Blog Profile / Columbia Journalism Review

Filed Under:Media / Media Industry News
Posts on Regator:6579
Posts / Week:15.1
Archived Since:April 26, 2008

Blog Post Archive

Exit interview: Sreenivasan on his time at the Met, crowdsourcing his future

The name Sreenath “Sree” Sreenivasan has become practically synonymous with social media. So naturally, when presented with what some might call a “career crisis”--his employer, the Metropolitan Museum of Art, decided last month to let him go in a cost-cutting move--Sreenivasan turned to the medium he knows best. Show More Summary

A reporter's arrest is just the latest reason to worry about press freedom in Missouri

Last week, Fox 2 St. Louis reporter Chris Hayes was placed in handcuffs by police for attempting to bring a camera into a public meeting in Kinloch, Missouri—a small municipality right next door to Ferguson—just a day after Hayes had revealed stunning mismanagement by the town’s police force. Show More Summary

Philando Castile, Facebook Live, and a new chapter for citizen journalism

We’ve seen cellphone videos of the police killings of Eric Garner, Walter Scott, and too many others. Earlier this week, the fatal police shooting of Louisiana man Alton Sterling was captured from two angles. Such imagery not only informs...Show More Summary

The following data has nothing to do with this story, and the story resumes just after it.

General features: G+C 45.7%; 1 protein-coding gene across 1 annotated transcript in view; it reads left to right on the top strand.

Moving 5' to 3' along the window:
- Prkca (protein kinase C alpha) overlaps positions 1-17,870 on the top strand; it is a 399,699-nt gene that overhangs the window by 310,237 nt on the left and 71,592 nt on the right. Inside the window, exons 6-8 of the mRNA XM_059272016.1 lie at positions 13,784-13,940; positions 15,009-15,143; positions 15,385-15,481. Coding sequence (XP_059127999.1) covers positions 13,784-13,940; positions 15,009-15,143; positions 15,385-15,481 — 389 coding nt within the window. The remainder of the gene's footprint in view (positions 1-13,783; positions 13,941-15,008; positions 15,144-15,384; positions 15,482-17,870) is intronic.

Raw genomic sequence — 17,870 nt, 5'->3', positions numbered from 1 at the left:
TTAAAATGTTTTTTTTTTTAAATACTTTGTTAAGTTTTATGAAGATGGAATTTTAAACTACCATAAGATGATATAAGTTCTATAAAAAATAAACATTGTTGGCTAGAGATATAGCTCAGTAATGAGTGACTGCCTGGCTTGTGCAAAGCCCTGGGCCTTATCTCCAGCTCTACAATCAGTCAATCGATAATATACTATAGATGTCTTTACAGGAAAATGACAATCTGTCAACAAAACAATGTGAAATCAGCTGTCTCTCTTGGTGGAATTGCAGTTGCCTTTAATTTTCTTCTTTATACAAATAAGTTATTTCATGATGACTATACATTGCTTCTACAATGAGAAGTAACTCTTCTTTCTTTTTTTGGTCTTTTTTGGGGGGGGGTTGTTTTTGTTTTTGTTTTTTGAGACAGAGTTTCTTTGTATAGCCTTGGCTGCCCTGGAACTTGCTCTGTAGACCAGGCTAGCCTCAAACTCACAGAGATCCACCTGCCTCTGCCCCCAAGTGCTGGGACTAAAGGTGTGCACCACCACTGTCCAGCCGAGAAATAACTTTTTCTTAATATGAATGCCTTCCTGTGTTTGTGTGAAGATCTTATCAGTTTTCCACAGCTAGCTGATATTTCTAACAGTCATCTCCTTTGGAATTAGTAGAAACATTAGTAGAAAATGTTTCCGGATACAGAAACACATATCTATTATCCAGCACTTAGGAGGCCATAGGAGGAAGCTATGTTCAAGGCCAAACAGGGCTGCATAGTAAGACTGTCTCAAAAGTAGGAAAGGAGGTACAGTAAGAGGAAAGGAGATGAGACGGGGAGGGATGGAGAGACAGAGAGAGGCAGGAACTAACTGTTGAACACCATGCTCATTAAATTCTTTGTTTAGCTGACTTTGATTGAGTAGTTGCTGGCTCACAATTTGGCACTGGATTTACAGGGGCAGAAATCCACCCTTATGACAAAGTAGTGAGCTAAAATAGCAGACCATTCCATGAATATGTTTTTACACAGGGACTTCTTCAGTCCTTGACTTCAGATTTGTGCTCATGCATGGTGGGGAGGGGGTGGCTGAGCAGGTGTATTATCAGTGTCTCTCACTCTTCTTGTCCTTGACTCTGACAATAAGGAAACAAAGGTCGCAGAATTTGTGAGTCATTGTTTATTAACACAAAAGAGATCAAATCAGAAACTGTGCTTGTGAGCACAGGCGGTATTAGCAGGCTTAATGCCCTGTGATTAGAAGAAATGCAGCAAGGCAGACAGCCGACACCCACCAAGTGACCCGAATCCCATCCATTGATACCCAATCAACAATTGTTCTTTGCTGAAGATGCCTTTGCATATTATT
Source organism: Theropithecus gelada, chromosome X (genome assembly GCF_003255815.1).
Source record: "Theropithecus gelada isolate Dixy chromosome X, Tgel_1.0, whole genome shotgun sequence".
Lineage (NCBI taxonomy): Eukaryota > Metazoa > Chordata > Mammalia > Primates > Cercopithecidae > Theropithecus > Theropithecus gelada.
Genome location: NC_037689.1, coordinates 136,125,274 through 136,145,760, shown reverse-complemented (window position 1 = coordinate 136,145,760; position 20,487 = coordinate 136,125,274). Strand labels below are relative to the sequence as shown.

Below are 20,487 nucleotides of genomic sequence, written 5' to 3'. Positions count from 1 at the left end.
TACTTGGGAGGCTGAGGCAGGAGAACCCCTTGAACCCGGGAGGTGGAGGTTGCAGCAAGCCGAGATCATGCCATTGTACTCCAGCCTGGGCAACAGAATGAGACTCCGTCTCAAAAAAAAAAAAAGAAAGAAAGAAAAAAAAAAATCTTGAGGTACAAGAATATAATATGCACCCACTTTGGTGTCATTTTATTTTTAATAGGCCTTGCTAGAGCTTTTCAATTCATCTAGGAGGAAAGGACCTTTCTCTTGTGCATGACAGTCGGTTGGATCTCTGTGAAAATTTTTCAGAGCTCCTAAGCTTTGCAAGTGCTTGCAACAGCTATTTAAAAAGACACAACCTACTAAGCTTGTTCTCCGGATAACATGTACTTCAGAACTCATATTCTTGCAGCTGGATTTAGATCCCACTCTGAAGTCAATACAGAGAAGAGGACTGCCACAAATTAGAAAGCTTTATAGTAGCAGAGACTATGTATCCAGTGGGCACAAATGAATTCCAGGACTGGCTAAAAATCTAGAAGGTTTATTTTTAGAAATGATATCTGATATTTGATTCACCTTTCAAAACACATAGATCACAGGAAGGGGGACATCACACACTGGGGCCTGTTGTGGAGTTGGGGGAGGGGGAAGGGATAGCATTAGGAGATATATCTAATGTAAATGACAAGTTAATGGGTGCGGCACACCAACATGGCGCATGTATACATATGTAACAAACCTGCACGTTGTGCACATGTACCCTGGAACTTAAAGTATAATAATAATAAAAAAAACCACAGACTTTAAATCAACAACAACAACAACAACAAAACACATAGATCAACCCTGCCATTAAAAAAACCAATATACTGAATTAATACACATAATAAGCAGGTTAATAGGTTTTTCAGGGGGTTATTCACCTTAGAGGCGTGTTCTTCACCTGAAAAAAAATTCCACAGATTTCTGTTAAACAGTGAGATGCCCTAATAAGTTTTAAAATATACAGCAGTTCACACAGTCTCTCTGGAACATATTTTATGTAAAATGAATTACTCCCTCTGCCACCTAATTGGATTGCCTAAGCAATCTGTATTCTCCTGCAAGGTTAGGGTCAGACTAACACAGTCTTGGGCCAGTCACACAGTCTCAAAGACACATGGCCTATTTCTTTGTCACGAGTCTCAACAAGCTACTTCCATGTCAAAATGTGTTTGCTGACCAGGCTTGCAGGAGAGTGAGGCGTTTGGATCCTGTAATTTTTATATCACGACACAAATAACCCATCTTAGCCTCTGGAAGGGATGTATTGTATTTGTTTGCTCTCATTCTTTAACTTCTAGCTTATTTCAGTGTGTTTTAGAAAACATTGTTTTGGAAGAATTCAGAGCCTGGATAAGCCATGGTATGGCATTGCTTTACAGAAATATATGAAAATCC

How IBT's reporting is driving a controversy over a major healthcare merger in Connecticut

Late last week, there was some notable news in the arcane world of insurance regulation: Connecticut’s state comptroller, Kevin Lembo, called on Insurance Department Commissioner Katharine Wade to recuse herself from a review of theShow More Summary

Headlines editors probably wish they could take back

In this week's Lower Case... The Patriot Ledger of Quincy, Mass., 1/8/2013

His photos are striking and real. But is Chris Arnade a journalist?

I met Chris Arnade at the McDonald’s near the 6 train, under the bridge that breaks Hunt’s Point off from the rest of the Bronx. Arnade calls it the most dysfunctional McDonald’s in the United States, and he would know. His latest photo essay demonstrates how the restaurant serves as an impromptu community center, a town square, for low-income Americans...

Why reporting on refugee crisis requires empathy for mental health issues

Zozan Qerani, 23, a Yazidi Kurd from Iraq’s Sinjar region, had just shared with me her medical records, in which a Greek doctor diagnosed her with depression, anxiety, and episodes of “conscious psychosis,” when she fainted and then started convulsing. This was three weeks ago at a Greek refugee camp. I was talking with Qerani about psychological services for the...